Adoptive Expectations: Rising Sons in Japanese Family Firms

43 Pages Posted: 14 Mar 2011 Last revised: 16 Mar 2011

See all articles by Vikas Mehrotra

Vikas Mehrotra

University of Alberta - Department of Finance and Statistical Analysis

Randall Morck

University of Alberta - Department of Finance and Statistical Analysis; National Bureau of Economic Research (NBER); European Corporate Governence Institute; Asian Bureau of Finance and Economic Research

Jungwook Shim

Independent

Yupana Wiwattanakantang

National University of Singapore - Department of Finance

Multiple version iconThere are 3 versions of this paper

Date Written: March 2011

Abstract

The practice of adopting adults, even if one has biological children, makes Japanese family firms unusually competitive. Our nearly population-wide panel of postwar listed nonfinancial firms shows inherited family firms more important in postwar Japan than generally realized, and also performing well - an unusual finding for a developed economy. Adopted heirs' firms outperform blood heirs' firms, and match or nearly match founder-run listed firms. Both adopted and blood heirs' firms outperform non-family firms. Using family structure variables as instruments, we find adopted heirs "causing" elevated performance. These findings are consistent with adult adoptees displacing blood heirs in the left tail of the talent distribution, with the "adopted son" job motivating star managers, and with the threat of displacement inducing blood heirs to invest in human capital, mitigating the so-called "Carnegie conjecture" that inherited wealth deadens talent.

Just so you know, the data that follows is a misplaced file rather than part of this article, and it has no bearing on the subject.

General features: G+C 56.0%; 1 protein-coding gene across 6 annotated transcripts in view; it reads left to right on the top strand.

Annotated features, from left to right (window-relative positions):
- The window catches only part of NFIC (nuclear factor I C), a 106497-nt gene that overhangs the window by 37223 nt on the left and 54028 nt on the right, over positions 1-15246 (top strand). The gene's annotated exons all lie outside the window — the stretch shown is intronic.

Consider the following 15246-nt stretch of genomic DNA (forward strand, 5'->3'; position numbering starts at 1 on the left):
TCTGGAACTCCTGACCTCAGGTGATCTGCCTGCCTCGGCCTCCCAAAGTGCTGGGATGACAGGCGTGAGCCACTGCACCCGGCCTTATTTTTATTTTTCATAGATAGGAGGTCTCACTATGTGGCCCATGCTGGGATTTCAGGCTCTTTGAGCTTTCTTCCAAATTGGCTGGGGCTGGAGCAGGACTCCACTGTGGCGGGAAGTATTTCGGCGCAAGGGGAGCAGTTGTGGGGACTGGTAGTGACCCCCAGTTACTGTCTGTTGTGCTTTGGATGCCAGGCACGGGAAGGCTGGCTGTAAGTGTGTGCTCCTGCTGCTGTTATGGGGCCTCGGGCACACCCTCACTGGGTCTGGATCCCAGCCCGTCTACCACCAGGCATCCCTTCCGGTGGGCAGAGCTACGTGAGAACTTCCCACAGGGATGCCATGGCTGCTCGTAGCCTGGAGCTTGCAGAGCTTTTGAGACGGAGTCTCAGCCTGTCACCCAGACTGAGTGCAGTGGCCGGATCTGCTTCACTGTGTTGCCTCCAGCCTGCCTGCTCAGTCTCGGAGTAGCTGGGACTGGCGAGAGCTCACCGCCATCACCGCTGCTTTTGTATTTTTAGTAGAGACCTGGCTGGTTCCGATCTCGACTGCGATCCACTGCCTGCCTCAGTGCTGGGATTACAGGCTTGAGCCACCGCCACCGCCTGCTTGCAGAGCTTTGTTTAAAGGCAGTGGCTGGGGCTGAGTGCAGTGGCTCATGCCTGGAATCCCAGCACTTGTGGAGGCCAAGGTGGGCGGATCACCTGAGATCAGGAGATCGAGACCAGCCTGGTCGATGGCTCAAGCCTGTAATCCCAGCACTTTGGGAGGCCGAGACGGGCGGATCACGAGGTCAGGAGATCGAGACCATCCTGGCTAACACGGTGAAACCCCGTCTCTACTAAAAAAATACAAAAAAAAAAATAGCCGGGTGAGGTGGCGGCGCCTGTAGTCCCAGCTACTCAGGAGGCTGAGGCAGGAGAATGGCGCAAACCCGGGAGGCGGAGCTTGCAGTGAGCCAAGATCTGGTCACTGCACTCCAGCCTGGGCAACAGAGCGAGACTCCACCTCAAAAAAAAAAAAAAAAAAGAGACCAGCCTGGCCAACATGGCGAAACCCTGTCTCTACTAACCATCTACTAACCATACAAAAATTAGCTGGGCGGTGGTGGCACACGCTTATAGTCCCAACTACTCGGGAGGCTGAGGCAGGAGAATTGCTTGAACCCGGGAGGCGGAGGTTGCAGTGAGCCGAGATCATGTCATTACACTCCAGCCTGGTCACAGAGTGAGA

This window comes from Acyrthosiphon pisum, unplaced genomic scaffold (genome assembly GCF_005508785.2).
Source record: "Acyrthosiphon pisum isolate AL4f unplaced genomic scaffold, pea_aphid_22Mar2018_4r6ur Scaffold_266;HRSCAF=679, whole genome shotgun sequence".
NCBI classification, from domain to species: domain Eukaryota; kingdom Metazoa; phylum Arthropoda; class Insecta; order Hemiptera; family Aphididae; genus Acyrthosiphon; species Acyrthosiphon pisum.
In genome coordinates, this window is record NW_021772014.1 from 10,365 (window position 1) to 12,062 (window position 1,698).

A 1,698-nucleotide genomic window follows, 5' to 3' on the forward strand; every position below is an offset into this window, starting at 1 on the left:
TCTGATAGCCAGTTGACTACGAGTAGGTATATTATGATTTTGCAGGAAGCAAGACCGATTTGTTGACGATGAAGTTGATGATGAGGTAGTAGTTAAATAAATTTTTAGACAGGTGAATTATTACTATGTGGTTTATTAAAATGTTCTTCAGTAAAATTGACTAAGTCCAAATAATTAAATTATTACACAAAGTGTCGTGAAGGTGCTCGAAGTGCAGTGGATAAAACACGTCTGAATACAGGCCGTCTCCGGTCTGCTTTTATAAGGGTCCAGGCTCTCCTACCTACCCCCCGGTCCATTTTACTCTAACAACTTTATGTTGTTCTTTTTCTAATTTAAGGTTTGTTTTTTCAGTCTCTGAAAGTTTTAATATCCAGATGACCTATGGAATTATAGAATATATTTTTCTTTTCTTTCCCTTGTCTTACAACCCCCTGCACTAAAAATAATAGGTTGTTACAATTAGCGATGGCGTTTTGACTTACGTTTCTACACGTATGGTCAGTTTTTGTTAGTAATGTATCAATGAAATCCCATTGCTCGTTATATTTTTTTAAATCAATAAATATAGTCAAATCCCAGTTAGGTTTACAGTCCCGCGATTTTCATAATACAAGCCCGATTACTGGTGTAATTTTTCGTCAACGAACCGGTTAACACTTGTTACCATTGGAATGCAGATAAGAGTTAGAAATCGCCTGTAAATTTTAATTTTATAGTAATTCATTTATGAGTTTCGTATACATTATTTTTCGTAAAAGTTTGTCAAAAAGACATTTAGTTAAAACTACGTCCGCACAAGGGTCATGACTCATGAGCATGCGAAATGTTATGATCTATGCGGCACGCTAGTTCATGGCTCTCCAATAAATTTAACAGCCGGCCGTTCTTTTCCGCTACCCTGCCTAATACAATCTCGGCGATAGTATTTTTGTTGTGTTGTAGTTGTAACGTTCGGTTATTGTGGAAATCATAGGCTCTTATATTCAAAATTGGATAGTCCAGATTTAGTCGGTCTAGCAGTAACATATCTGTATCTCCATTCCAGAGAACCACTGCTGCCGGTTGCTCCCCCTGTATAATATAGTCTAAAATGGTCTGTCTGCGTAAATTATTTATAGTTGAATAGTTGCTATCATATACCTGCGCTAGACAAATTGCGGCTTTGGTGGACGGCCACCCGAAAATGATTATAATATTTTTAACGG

Suggested Citation

Mehrotra, Vikas and Morck, Randall K. and Shim, Jungwook and Wiwattanakantang, Yupana, Adoptive Expectations: Rising Sons in Japanese Family Firms (March 2011). NBER Working Paper No. w16874. Available at SSRN: https://ssrn.com/abstract=1784152

Vikas Mehrotra (Contact Author)

University of Alberta - Department of Finance and Statistical Analysis ( email )

School of Business
University of Alberta
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Randall K. Morck

University of Alberta - Department of Finance and Statistical Analysis ( email )

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Jungwook Shim

Independent ( email )

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Yupana Wiwattanakantang

National University of Singapore - Department of Finance ( email )

Business School
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Singapore, 117592
Singapore
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